The personal touch

The success, perception and reputation of the security guarding sector is inextricably linked with the people working in it. We discussed how pricing pressures are the result of attempts to turn security guarding into a commodity purchase as well as the security sector’s own inability to demonstrate the value it brings and the important role it plays.

As an industry, we struggle to attract high quality individuals to perform roles that are fundamental in terms of keeping people, property and assets safe. We agreed that this was, in part, down to the low rates of pay that operatives receive for the work they transact.

The impact of the National Living Wage is being felt with differentials being eroded. Alan Clamp and I exchanged a number of opinions on this matter. For my part, I explained why employers should pay the rates defined by the Living Wage Foundation’s (LWF) Living Wage wherever and whenever possible. Although its supporters will claim that the National Living Wage reduces poverty and increases productivity among businesses, the LWF Living Wage could do so much more.

We certainly need to compete head on with other industries in order to be considered an attractive career choice. It was refreshing to hear the Regulator’s CEO acknowledge the fine work that some specialist security services providers are doing in terms of training and career development progression. He shares my own view that, if things are to really change in this respect, we’ll need to raise the profile of the industry at a macro level.

The task ahead of the SIA shouldn’t be underestimated. It’s up to the security industry as a whole to question and hold our regulatory body to account. That said, we must also work together. Alan Clamp’s willingness to engage in debate and discussion should be welcomed and, more importantly, built upon.

Peter Webster is CEO of Corps Security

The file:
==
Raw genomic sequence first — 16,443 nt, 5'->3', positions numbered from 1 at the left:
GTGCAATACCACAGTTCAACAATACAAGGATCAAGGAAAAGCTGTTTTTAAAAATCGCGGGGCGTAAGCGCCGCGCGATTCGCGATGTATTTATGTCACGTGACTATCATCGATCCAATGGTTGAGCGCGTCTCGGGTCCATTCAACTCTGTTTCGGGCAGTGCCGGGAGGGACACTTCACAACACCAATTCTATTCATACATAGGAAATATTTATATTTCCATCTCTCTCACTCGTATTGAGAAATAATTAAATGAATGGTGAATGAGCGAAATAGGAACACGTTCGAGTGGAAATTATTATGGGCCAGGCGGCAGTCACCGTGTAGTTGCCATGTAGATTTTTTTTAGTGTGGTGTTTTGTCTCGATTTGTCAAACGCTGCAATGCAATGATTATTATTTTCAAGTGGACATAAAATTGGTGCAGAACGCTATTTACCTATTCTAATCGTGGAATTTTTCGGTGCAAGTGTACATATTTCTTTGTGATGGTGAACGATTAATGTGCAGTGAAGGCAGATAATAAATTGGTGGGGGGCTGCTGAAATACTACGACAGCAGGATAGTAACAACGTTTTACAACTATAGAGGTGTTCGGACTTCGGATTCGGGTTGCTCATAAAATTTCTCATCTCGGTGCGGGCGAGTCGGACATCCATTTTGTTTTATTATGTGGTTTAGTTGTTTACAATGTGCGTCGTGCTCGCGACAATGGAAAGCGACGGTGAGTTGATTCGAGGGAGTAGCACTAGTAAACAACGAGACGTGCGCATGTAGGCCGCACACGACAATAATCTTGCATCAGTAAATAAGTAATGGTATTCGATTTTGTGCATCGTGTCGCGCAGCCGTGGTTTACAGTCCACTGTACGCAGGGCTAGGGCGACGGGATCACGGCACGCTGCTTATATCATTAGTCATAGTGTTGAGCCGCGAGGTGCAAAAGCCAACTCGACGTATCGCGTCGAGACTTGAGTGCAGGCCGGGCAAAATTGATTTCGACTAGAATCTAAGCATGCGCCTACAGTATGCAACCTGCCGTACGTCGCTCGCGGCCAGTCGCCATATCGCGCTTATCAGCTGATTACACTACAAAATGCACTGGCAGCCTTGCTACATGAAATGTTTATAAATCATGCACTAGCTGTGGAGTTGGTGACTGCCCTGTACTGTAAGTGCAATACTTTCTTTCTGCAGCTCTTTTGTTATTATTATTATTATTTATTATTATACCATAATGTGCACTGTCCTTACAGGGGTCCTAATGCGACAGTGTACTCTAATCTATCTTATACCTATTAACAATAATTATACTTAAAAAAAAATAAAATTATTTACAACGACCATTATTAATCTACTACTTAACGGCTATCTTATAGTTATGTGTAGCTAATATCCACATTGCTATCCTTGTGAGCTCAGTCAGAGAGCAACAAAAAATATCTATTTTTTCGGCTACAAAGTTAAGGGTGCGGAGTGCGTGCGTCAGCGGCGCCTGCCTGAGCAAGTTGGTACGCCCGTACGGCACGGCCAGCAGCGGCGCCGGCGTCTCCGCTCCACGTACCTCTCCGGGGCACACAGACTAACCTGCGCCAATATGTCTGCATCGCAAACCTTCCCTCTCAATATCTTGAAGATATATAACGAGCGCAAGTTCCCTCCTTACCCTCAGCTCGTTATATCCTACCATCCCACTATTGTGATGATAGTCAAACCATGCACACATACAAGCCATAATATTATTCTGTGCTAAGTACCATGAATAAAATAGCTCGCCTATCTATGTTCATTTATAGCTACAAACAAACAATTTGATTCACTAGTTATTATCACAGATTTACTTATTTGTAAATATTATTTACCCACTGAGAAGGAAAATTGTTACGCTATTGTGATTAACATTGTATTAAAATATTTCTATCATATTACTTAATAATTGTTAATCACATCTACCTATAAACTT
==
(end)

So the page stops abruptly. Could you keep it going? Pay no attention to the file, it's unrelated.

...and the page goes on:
About the Author
Brian Sims BA (Hons) Hon FSyI, Editor, Risk UK (Pro-Activ Publications) Beginning his career in professional journalism at The Builder Group in March 1992, Brian was appointed Editor of Security Management Today in November 2000 having spent eight years in engineering journalism across two titles: Building Services Journal and Light & Lighting. In 2005, Brian received the BSIA Chairman’s Award for Promoting The Security Industry and, a year later, the Skills for Security Special Award for an Outstanding Contribution to the Security Business Sector. In 2008, Brian was The Security Institute’s nomination for the Association of Security Consultants’ highly prestigious Imbert Prize and, in 2013, was a nominated finalist for the Institute's George van Schalkwyk Award. An Honorary Fellow of The Security Institute, Brian serves as a Judge for the BSIA’s Security Personnel of the Year Awards and the Securitas Good Customer Award. Between 2008 and 2014, Brian pioneered the use of digital media across the security sector, including webinars and Audio Shows. Brian’s actively involved in 50-plus security groups on LinkedIn and hosts the popular Risk UK Twitter site. Brian is a frequent speaker on the conference circuit. He has organised and chaired conference programmes for both IFSEC International and ASIS International and has been published in the national media. Brian was appointed Editor of Risk UK at Pro-Activ Publications in July 2014 and as Editor of The Paper (Pro-Activ Publications' dedicated business newspaper for security professionals) in September 2015. Brian was appointed Editor of Risk Xtra at Pro-Activ Publications in May 2018.